Social affairs

The women that have it all … to do

IT might have a Paisley postcode, but the island of Lismore, with its view of the west coast mountains of Morvern, is 150 miles from Glasgow. Home to just 160 people, it feels a world away from Scotland's urban corridor; further still from Westminster. Policy wonks in the juice bars of Soho may be frothing about the coming general election, but from this distance their effervescence seems strangely flat.

All the major parties are competing for the affections of a creature brought to life by today's political myth-makers to encapsulate Britain in 2005. Where once they wooed Mondeo Man, now their quarry is Do-it-all Woman, who has a job, children and elderly relatives to care for.

The election may not be the talk of Lismore's one shop, but here, as everywhere else in Britain, there are many women - and men - whose lives are a patchwork of these different roles. So how does the prospect of a Labour third term affect them?

Read more: The women that have it all … to do

Stories to help obese children

Unlike the obese children often pictured when weight problems are discussed, ordinary chubby children can be much harder to spot as having a problem. Evidence shows that parents, teachers and even health professionals can struggle to identify the children whose body mass index puts them at risk of weight-related illness. This is presenting something of a problem in Scotland, where a government programme is requiring every health board to get a certain number of overweight children into treatment programmes.

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Thorough bread

IN France, "give us our daily bread" is a saying that still stands and the trip to the boulanger for a mouth-melting fresh baguette is a cherished part of life. The French like their bread fresh, traditionally made and free of preservatives, which means it goes stale very quickly. In Italy or Greece, the stuff is dipped straight into olive oil and eaten with every meal. In Arab countries, it comes flat and chewy while in some parts of Germany it is black and made with rye.

In contrast, British bread is mostly awful. As a result of our weekly supermarket shopping habits, it comes in stay-fresh foil packets. Bizarrely, it rarely goes stale but it can become mouldy and still feel soft thanks of to the crumb-softening enzymes within the mix.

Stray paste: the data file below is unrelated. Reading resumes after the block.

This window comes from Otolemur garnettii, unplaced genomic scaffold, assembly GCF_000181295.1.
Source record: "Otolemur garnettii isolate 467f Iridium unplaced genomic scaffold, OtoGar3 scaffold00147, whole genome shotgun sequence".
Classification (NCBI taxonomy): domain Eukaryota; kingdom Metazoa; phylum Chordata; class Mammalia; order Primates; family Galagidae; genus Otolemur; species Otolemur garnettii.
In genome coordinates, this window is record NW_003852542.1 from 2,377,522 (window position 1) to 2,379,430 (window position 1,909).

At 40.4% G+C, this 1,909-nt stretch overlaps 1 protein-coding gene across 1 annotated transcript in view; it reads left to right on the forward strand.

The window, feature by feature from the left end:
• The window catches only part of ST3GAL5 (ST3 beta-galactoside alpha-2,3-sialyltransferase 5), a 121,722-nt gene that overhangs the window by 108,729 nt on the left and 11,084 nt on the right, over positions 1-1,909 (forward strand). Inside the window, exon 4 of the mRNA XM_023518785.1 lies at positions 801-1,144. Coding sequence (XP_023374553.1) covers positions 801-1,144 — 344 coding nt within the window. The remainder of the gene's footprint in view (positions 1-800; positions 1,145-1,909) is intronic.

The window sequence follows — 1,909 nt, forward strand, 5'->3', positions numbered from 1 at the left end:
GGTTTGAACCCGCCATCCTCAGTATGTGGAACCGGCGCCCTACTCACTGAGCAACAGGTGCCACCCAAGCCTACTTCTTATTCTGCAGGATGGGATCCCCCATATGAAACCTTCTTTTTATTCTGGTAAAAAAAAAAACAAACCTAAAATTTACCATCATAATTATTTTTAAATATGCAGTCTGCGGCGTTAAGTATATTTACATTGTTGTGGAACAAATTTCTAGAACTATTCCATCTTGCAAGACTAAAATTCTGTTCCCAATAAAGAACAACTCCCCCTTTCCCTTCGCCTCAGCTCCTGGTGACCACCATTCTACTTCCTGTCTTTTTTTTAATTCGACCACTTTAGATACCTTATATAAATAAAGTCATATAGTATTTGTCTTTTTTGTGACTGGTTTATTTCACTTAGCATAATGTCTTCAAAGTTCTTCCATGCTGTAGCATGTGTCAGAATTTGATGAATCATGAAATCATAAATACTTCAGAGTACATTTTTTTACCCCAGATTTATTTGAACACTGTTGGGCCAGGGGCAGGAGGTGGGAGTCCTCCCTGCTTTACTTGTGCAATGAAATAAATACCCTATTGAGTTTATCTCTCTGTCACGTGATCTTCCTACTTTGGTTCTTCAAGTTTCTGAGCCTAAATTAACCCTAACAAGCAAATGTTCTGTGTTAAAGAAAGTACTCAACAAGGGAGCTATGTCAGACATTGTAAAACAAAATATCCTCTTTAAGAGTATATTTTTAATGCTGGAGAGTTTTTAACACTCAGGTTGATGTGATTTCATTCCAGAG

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Listening to the voice of reason

MADNESS is a creative way of dealing with pain, " argues Rufus May, a recovered schizophrenic who used to hear voices urging him to kill himself. He and Dutch psychiatrist Dirk Corstens told a conference of mental health workers in Dundee recently that they need to explore more creative ways of dealing with voice-hearing.

Mental health professionals travelled from as far as Italy to hear about the "voice dialoguing" technique, in which, at its most extreme, the mental health professional engages with the voices themselves, in the first of a series of seminars on recovery.

Hearing voices - for instance after a bereavement - is a surprisingly common experience. Corstens says: "My aunt, who had lost her husband, used to sit on the bed and talk to him every evening. She could hear him talking back and that was a very reassuring and happy experience for her."

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The bar is half-empty

"Don't head off into town and spend a fortune on weekend-priced drinks, when you can come to your very own union instead. New this term: fantastic, better-than-ever drinks promotions - trebles+mixer (incl Red Bull) for £2.50 - new DJ line-up, stilt-walking, stage dancers and fire performers."

This rather desperate promotion for the Newcastle student union bar tells a story. Those who look back fondly on an old-style university education may remember passing long hours in a union bar offering perhaps little more in-house entertainment than hard chairs, cheap beer and intense conversation.

Fire dancers forsooth, older readers may shriek, surprised at the efforts that have to be made to lure students into the bars that are provided for them nowadays.

Read more: The bar is half-empty